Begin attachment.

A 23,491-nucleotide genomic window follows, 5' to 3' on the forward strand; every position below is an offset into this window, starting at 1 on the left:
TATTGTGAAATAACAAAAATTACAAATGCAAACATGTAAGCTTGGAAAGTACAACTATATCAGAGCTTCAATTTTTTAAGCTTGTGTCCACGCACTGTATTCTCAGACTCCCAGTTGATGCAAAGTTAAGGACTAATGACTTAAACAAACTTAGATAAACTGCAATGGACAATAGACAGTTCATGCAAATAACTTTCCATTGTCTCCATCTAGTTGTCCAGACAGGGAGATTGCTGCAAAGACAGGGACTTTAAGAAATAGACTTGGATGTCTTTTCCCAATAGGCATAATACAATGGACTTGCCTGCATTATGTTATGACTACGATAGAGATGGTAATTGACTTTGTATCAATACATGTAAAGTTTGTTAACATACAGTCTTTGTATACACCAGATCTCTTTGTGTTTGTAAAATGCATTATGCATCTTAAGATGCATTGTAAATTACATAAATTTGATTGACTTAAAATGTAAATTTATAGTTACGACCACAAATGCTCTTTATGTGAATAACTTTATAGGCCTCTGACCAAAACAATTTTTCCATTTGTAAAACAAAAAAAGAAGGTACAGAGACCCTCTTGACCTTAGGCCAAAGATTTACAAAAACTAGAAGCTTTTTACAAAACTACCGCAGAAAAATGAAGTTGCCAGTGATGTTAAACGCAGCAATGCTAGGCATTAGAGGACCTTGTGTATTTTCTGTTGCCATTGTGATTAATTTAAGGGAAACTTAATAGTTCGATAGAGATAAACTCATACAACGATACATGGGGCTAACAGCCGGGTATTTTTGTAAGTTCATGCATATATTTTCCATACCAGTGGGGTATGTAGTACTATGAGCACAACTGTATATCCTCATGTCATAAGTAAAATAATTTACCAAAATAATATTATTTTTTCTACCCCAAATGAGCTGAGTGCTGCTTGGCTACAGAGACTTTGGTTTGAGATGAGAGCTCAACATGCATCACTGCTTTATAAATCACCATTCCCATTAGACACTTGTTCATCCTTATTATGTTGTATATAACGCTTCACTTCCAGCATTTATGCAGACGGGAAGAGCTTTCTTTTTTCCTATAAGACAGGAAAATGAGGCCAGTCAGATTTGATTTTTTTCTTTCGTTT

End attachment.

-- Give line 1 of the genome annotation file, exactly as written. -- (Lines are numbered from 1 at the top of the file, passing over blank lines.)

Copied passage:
A 23,491-nucleotide genomic window follows, 5' to 3' on the forward strand; every position below is an offset into this window, starting at 1 on the left: